Archive for the 'Development' Category


Mark Kleiman on Mexico’s drug violence

Mark Kleiman has an interesting idea on how to fight Mexico’s drug violence.  It’s short enough to quote in full:

Drug-related violence has claimed 35,000 Mexican lives since 2006, and the level of bloodshed is still rising. With legalization not in the cards and an all-out crackdown unlikely to succeed, good options seem to be scarce.

Here’s a candidate, based on a strategy of dynamic concentration:

Mexico should, after a public and transparent process, designate one of its dealing  organizations as the most violent of the group, and Mexican and U.S. enforcement efforts should focus on destroying that organization. Once that group has been dismantled – not hard, in a competitive market – the process should be run again, with all the remaining organizations  told that finishing first in the violence race will lead to destruction. If it worked, this process would force a “race to the bottom” in violence; in effect, each organization’s drug-dealing revenues would be held hostage to its self-restraint when it comes to gunfire.

This is parallel to David Kennedy’s “pulling levers” strategy to deal with gang violence.

Would it work?  Hard to guess. But it might.  That’s more than you can say for any of the other proposals currently on the table.

It’s a nice idea, but it would probably suffer somewhat in the politics.  If, in order to ensure the downfall of the most violent gang, the government needs to divert resources from fighting other gangs, it may look to some as though they were going easy on crime in one area in order to fight it properly in another.  It could also be tainted with a brush of tacitly legalising the trade for all non-violent traffickers.  Still … cool idea.


Ayn Rand, small government and the charitable sector

The Economist’s blog, Democracy in America, has a post from a few days ago — “Tax Day”, for Americans, is the 15th of April — looking at Ayn Rand’s rather odd view of government.  Ms. Rand, apparently, did not oppose the existence of a (limited) government spending public money, but did oppose the raising of that money through coercive taxation.

Here’s the almost-anonymous W.W., writing at The Economist:

This left her in the odd and almost certainly untenable position of advocating a minimal state financed voluntarily. In her essay “Government Financing in a Free Society“, Rand wrote:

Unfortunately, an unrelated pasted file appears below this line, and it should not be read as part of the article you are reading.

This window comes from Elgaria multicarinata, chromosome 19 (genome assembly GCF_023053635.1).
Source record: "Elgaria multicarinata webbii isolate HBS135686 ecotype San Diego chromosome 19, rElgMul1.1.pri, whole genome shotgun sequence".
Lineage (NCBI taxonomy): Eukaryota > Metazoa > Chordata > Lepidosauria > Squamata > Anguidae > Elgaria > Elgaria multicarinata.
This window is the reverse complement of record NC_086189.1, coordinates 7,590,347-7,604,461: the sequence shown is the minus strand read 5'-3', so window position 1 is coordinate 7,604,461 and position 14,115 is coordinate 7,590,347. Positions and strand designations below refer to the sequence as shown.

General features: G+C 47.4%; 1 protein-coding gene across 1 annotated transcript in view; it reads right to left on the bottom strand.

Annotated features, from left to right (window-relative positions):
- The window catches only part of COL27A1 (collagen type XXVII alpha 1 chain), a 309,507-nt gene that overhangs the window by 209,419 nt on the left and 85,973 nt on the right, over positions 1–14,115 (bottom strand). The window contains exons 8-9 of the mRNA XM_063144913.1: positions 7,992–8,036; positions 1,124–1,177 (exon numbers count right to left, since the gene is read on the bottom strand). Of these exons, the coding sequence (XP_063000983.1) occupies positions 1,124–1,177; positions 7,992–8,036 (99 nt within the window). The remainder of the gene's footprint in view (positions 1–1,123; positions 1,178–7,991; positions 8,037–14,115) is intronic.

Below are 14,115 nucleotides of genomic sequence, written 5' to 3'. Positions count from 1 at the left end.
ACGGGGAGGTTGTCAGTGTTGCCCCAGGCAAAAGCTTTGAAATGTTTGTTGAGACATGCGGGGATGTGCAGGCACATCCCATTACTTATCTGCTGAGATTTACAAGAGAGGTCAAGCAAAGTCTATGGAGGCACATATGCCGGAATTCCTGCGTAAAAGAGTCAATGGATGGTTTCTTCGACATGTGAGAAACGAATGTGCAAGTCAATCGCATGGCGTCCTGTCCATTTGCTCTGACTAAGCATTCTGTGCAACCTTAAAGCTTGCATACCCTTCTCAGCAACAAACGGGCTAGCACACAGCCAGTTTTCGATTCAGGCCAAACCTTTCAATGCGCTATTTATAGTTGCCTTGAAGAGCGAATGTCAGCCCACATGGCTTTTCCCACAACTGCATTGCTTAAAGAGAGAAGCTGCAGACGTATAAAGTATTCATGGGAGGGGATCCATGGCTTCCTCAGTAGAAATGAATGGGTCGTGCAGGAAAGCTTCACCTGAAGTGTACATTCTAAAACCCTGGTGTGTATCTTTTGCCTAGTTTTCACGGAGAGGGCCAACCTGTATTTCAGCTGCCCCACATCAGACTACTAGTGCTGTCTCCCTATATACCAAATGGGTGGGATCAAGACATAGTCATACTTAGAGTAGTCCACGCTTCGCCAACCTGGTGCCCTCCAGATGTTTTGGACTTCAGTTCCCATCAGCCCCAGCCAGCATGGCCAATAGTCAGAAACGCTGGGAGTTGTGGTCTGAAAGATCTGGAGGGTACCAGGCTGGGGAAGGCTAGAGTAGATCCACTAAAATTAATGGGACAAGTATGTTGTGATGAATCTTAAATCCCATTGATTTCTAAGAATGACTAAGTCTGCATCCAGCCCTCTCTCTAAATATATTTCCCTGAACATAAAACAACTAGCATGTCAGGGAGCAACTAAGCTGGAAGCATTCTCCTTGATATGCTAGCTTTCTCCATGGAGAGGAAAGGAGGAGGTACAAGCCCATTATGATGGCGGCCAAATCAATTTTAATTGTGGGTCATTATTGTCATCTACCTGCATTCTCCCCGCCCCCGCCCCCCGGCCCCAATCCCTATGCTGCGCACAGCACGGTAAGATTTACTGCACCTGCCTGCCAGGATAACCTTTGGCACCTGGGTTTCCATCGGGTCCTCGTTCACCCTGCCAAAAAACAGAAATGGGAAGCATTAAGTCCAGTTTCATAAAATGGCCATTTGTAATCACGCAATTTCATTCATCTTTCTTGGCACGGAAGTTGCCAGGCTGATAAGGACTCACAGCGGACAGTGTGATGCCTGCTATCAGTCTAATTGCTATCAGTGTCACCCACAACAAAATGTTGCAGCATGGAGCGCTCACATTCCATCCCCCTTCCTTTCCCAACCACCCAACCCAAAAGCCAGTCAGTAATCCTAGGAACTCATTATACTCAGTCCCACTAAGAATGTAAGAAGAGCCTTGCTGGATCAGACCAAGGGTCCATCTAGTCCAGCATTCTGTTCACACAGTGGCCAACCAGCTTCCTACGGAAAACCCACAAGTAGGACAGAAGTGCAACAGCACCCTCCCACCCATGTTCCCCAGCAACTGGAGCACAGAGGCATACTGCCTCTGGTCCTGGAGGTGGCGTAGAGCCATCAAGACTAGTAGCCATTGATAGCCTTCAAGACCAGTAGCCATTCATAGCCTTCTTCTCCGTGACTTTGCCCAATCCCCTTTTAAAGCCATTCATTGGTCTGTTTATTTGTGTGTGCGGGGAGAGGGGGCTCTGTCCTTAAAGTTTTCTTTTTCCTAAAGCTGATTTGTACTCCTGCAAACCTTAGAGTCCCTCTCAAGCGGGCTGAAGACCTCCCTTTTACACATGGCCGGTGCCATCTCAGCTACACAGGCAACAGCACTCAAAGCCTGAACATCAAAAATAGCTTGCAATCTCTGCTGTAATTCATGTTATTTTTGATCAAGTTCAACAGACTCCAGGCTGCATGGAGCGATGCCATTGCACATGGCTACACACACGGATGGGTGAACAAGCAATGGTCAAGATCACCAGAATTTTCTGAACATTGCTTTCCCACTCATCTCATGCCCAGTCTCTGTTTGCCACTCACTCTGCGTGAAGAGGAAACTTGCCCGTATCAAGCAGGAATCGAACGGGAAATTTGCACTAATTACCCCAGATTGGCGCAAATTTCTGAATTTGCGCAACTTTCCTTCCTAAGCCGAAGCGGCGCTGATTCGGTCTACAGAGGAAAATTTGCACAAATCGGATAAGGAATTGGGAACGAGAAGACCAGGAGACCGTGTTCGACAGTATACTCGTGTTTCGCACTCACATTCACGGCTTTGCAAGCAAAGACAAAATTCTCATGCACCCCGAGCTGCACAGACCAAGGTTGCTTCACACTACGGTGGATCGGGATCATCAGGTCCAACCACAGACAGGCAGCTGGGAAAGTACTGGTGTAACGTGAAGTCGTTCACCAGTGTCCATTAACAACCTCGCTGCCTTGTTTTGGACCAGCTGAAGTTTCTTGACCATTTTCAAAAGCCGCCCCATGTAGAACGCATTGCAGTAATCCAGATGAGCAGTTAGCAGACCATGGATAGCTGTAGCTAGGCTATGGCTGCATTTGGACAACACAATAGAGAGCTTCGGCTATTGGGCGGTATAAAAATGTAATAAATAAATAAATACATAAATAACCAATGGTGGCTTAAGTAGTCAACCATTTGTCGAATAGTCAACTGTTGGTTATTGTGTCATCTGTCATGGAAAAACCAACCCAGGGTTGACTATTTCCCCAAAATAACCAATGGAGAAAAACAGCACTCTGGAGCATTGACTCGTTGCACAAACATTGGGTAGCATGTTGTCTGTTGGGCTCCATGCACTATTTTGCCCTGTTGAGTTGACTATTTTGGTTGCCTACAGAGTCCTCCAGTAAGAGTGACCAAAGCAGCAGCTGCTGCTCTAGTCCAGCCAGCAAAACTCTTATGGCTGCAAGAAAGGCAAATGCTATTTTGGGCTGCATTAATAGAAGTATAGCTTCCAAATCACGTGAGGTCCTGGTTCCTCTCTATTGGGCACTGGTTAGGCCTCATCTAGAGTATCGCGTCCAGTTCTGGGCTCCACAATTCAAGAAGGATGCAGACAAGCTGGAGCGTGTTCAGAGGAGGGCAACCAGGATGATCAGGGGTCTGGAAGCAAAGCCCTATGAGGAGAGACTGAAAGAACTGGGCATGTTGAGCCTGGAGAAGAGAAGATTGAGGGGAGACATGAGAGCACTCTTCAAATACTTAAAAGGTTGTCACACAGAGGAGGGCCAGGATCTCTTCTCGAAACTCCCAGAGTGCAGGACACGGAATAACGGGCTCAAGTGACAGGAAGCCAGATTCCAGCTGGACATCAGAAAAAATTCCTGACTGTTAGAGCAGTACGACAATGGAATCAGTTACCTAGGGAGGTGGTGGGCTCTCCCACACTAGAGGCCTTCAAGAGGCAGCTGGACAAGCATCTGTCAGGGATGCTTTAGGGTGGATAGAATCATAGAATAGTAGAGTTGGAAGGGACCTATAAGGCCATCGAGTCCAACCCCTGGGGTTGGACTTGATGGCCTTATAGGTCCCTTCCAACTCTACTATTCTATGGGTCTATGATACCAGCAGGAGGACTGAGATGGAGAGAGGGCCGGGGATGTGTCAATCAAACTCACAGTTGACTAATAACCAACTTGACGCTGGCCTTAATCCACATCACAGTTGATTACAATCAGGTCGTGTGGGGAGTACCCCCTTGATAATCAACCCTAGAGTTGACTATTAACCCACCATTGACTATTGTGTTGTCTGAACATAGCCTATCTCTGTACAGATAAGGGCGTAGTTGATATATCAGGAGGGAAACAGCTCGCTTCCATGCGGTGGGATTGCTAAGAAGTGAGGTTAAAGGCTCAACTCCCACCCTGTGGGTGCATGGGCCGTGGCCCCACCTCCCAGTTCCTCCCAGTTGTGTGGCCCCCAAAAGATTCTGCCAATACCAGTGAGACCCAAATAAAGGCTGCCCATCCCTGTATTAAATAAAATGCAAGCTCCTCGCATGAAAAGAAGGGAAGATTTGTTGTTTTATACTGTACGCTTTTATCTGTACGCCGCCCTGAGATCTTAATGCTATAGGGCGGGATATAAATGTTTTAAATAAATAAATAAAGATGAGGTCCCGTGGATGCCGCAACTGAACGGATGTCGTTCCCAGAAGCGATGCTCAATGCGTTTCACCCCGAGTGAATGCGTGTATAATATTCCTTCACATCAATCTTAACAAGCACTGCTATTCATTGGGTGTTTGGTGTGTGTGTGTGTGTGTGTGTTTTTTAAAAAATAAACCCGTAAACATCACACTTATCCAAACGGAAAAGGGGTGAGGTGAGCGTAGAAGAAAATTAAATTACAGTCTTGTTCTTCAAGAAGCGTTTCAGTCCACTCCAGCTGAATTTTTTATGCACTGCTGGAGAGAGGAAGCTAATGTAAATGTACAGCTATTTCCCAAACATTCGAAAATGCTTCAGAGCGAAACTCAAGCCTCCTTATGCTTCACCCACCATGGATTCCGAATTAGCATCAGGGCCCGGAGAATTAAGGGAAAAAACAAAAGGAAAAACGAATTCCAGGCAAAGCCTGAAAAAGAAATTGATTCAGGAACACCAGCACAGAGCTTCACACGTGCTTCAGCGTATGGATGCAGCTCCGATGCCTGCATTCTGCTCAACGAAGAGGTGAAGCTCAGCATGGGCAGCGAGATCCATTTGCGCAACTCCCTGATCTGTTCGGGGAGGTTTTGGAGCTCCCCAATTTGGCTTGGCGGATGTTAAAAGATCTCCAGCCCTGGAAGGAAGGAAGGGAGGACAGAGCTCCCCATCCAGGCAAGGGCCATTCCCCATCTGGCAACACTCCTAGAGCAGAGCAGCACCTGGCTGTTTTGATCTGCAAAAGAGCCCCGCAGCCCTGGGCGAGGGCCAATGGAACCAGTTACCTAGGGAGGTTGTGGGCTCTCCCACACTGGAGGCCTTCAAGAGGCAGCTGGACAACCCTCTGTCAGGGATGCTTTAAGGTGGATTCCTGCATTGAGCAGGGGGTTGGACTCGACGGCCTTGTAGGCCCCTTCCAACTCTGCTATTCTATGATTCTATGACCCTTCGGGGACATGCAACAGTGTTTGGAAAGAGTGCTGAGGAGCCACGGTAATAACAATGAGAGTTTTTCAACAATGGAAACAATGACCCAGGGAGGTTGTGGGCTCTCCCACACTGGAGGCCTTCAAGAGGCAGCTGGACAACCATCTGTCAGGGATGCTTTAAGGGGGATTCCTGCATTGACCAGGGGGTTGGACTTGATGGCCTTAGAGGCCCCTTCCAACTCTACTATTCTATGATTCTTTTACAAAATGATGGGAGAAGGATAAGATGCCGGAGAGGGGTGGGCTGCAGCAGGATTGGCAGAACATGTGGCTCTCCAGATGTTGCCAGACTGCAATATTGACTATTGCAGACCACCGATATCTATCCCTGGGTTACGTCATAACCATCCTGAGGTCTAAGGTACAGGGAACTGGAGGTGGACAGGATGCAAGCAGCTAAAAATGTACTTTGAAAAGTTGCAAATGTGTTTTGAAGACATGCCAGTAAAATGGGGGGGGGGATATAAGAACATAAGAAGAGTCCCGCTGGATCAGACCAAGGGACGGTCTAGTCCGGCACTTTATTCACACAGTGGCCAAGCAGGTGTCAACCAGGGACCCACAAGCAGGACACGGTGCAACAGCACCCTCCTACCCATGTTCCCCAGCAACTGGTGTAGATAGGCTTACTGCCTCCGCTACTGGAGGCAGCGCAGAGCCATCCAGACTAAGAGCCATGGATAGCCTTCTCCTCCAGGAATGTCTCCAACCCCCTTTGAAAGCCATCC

“In a fully free society, taxation—or, to be exact, payment for governmental services—would be voluntary. Since the proper services of a government—the police, the armed forces, the law courts—are demonstrably needed by individual citizens and affect their interests directly, the citizens would (and should) be willing to pay for such services, as they pay for insurance.”

This is faintly ridiculous. From one side, the libertarian anarchist will agree that people are willing to pay for these services, but that a government monopoly in their provision will lead only to inefficiency and abuse. From the other side, the liberal statist will defend the government provision of the public goods Rand mentions, but will quite rightly argue that Rand seems not to grasp perhaps the main reason government coercion is needed, especially if one believes, as Rand does, that individuals ought to act in their rational self-interest.

The idea of private goods vs. public goods, I think, is something that Rand would have recognised, if not in the formally defined sense we use today, but I do not think that Rand really knew much about externalities and the ability of carefully-targeted government taxation to improve the allocative efficiency of otherwise free markets.  I think it’s fair to say that she would probably have outright denied the possibility of anything like multiple equilibria and the subsequent possibility of poverty traps.  Furthermore, while she clearly knew about and despised free riders (the moochers  in “Atlas Shrugged“), the idea of their being a problem in her view of voluntarily-financed government apparently never occurred to her.